Earlier this month, Cohn interviewed Karpinski, who was reprimanded and demoted to colonel for failing to properly supervise the Abu Ghraib prison guards. In this interview, Karpinski explained how she was kept in the dark about the torture and discussed the chain of command that she says set the torture policy. Cohn, who was honored this spring with the San Diego County Bar Association’s 2005 Service to Legal Education Award, is conducting scholarly research on criminal liability for torture of prisoners in U.S. custody stemming from the wars in Afghanistan and Iraq. Cohn’s research addresses the criminal liability of interrogators and intelligence personnel, as well as command responsibility. She also is examining the obligations of the United States under the Torture Convention and the Geneva Conventions, and individual liability under federal statutes.
The interview with Karpinski as well as an article in which Cohn highlighted parts of the interview are available for public viewing on www.truthout.org. Cohn, who lectures throughout the world on international human rights, is a regular contributor to the Truthout Web site.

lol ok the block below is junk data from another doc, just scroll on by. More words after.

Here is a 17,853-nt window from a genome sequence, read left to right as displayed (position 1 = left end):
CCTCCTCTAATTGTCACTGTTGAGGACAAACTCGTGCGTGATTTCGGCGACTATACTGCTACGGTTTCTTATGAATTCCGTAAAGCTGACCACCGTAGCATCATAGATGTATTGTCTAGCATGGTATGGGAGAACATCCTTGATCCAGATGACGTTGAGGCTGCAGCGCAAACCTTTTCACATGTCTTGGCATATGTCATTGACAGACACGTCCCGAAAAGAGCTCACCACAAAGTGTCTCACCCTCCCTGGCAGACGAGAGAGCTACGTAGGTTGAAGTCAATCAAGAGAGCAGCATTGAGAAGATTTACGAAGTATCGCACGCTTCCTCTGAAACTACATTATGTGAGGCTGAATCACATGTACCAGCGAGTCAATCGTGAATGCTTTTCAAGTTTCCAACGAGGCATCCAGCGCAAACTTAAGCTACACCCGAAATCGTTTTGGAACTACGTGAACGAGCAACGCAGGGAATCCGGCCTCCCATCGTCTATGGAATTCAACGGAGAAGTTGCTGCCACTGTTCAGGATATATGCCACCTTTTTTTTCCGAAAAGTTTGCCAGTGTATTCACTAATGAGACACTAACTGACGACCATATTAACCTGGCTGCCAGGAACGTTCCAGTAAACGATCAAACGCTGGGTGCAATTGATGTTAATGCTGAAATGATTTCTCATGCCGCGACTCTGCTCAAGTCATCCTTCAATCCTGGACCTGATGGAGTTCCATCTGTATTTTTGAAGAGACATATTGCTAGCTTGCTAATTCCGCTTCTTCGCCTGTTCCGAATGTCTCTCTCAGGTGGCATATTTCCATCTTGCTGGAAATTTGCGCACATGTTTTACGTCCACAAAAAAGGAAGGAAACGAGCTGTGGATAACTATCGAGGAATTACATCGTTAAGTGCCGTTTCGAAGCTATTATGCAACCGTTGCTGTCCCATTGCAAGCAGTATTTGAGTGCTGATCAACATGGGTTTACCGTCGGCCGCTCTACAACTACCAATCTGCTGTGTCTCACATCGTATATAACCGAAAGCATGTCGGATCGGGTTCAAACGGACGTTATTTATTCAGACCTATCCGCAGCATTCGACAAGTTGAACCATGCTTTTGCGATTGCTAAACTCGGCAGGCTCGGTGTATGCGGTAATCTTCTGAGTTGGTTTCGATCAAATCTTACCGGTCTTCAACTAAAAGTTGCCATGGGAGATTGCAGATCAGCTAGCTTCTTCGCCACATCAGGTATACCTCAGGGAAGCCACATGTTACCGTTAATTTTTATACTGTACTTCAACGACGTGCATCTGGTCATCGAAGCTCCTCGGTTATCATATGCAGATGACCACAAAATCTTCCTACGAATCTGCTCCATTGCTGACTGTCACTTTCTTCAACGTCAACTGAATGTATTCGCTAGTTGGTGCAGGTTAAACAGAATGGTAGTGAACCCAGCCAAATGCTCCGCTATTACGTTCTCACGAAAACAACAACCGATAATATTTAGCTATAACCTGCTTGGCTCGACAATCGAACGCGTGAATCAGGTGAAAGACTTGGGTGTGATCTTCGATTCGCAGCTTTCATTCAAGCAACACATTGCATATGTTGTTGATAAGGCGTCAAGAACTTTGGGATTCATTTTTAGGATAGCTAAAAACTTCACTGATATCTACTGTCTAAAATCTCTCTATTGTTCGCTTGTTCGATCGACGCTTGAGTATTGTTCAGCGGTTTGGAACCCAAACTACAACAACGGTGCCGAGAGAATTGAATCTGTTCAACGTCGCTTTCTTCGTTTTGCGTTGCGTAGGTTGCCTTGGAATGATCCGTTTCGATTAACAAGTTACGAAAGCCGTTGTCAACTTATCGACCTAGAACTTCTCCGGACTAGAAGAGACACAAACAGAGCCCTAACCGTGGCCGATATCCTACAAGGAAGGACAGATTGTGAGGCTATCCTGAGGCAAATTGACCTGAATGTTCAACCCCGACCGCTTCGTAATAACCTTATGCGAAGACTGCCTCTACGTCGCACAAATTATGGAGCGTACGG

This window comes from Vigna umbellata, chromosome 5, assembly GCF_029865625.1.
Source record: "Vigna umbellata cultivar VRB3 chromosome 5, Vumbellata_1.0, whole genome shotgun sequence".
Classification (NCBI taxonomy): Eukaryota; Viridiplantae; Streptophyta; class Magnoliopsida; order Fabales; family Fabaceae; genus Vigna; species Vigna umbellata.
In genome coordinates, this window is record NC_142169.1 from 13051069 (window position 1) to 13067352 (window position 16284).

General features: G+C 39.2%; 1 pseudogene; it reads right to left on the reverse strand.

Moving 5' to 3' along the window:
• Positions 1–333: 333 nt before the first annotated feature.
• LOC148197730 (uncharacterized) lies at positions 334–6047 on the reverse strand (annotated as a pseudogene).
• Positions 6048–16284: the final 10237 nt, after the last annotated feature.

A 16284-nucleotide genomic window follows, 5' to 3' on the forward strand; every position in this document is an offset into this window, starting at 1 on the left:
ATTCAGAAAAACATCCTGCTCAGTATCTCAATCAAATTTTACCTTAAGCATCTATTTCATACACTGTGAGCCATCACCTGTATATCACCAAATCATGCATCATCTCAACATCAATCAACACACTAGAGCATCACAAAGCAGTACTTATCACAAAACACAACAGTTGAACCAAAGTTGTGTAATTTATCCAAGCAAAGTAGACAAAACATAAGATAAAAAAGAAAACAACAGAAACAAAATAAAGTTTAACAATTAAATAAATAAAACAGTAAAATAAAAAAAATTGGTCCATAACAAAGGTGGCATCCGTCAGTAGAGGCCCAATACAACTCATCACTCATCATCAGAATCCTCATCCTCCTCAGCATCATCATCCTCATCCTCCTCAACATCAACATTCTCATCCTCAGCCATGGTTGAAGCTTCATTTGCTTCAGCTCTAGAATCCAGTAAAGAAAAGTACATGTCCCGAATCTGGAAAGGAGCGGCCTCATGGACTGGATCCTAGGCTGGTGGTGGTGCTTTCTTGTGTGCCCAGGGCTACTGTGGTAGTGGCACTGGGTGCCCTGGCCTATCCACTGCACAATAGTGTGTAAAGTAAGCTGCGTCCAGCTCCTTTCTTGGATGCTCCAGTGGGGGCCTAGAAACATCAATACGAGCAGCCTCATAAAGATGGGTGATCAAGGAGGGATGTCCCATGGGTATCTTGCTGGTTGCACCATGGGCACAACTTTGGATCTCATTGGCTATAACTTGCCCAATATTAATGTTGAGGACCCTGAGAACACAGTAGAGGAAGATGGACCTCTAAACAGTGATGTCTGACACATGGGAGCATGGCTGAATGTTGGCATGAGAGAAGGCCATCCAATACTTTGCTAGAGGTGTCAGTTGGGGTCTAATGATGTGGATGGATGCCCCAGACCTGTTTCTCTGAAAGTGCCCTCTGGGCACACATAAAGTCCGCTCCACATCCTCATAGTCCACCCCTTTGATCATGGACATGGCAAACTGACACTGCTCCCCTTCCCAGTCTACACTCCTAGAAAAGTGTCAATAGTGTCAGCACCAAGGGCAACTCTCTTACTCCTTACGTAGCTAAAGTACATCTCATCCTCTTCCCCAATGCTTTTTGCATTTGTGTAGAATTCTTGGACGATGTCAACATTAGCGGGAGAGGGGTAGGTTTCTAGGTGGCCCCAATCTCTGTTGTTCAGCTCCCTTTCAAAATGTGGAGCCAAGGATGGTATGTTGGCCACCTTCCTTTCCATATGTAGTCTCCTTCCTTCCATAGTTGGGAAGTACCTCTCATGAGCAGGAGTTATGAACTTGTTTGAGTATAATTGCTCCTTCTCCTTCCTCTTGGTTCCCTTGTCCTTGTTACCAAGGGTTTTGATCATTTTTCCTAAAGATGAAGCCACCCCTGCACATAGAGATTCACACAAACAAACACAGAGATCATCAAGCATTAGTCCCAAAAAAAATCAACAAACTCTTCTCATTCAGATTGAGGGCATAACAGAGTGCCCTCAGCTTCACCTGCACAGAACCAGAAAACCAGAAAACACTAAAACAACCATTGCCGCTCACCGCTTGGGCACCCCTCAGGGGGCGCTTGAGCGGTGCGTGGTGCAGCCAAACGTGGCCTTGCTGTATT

Cohn has arranged for Karpinski to speak at the law school in early November, close to the time that Karpinski’s new book will be published. Students and others who attend Karpinski’s lecture will hear her account of the corruption and graft of those who she alleges were responsible for much of the torture. They also will learn Karpinski’s perspective on how the torture scandal was covered up and why she was made the scapegoat.